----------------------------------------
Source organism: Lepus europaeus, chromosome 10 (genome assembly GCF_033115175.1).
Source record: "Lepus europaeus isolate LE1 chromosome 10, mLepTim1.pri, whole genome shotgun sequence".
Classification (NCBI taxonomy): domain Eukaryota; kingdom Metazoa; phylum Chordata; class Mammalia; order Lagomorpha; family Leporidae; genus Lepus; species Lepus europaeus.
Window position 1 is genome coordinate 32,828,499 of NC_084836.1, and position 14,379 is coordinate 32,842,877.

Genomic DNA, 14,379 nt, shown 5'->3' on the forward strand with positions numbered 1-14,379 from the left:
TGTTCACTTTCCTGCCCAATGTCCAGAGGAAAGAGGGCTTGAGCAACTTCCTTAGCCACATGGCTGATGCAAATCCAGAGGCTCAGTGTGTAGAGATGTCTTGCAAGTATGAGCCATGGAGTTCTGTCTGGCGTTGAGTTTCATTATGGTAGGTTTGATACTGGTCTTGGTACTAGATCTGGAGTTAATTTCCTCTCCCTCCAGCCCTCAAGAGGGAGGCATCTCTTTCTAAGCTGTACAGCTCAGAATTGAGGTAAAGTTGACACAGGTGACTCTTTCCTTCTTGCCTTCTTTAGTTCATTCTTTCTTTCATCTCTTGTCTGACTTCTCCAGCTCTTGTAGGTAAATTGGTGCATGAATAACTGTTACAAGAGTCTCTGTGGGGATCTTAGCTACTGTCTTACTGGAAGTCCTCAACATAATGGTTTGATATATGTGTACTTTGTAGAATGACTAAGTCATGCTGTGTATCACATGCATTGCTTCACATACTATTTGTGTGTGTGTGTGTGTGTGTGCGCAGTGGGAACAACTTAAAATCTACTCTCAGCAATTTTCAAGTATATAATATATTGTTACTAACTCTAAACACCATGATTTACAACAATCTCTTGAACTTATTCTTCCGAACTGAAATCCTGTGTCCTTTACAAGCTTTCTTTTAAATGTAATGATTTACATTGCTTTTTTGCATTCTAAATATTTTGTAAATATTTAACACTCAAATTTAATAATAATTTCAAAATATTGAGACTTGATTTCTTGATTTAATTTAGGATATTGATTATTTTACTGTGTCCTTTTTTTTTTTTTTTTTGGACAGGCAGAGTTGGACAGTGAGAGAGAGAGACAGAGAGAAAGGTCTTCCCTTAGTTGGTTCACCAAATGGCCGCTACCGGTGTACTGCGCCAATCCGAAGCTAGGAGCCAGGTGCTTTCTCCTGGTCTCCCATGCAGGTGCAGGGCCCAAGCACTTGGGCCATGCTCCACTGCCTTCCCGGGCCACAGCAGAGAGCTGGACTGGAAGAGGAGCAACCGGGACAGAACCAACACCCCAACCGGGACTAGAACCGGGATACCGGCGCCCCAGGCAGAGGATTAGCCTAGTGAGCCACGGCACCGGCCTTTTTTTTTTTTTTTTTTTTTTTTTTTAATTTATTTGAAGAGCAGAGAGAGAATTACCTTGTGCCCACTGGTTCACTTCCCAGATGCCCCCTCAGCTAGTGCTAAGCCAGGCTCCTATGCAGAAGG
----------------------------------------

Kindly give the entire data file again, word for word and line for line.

Source organism: Lepus europaeus, chromosome 10 (genome assembly GCF_033115175.1).
Source record: "Lepus europaeus isolate LE1 chromosome 10, mLepTim1.pri, whole genome shotgun sequence".
Classification (NCBI taxonomy): domain Eukaryota; kingdom Metazoa; phylum Chordata; class Mammalia; order Lagomorpha; family Leporidae; genus Lepus; species Lepus europaeus.
Window position 1 is genome coordinate 32,828,499 of NC_084836.1, and position 14,379 is coordinate 32,842,877.

Genomic DNA, 14,379 nt, shown 5'->3' on the forward strand with positions numbered 1-14,379 from the left:
TGTTCACTTTCCTGCCCAATGTCCAGAGGAAAGAGGGCTTGAGCAACTTCCTTAGCCACATGGCTGATGCAAATCCAGAGGCTCAGTGTGTAGAGATGTCTTGCAAGTATGAGCCATGGAGTTCTGTCTGGCGTTGAGTTTCATTATGGTAGGTTTGATACTGGTCTTGGTACTAGATCTGGAGTTAATTTCCTCTCCCTCCAGCCCTCAAGAGGGAGGCATCTCTTTCTAAGCTGTACAGCTCAGAATTGAGGTAAAGTTGACACAGGTGACTCTTTCCTTCTTGCCTTCTTTAGTTCATTCTTTCTTTCATCTCTTGTCTGACTTCTCCAGCTCTTGTAGGTAAATTGGTGCATGAATAACTGTTACAAGAGTCTCTGTGGGGATCTTAGCTACTGTCTTACTGGAAGTCCTCAACATAATGGTTTGATATATGTGTACTTTGTAGAATGACTAAGTCATGCTGTGTATCACATGCATTGCTTCACATACTATTTGTGTGTGTGTGTGTGTGTGTGCGCAGTGGGAACAACTTAAAATCTACTCTCAGCAATTTTCAAGTATATAATATATTGTTACTAACTCTAAACACCATGATTTACAACAATCTCTTGAACTTATTCTTCCGAACTGAAATCCTGTGTCCTTTACAAGCTTTCTTTTAAATGTAATGATTTACATTGCTTTTTTGCATTCTAAATATTTTGTAAATATTTAACACTCAAATTTAATAATAATTTCAAAATATTGAGACTTGATTTCTTGATTTAATTTAGGATATTGATTATTTTACTGTGTCCTTTTTTTTTTTTTTTTTGGACAGGCAGAGTTGGACAGTGAGAGAGAGAGACAGAGAGAAAGGTCTTCCCTTAGTTGGTTCACCAAATGGCCGCTACCGGTGTACTGCGCCAATCCGAAGCTAGGAGCCAGGTGCTTTCTCCTGGTCTCCCATGCAGGTGCAGGGCCCAAGCACTTGGGCCATGCTCCACTGCCTTCCCGGGCCACAGCAGAGAGCTGGACTGGAAGAGGAGCAACCGGGACAGAACCAACACCCCAACCGGGACTAGAACCGGGATACCGGCGCCCCAGGCAGAGGATTAGCCTAGTGAGCCACGGCACCGGCCTTTTTTTTTTTTTTTTTTTTTTTTTTTAATTTATTTGAAGAGCAGAGAGAGAATTACCTTGTGCCCACTGGTTCACTTCCCAGATGCCCCCTCAGCTAGTGCTAAGCCAGGCTCCTATGCAGAAGG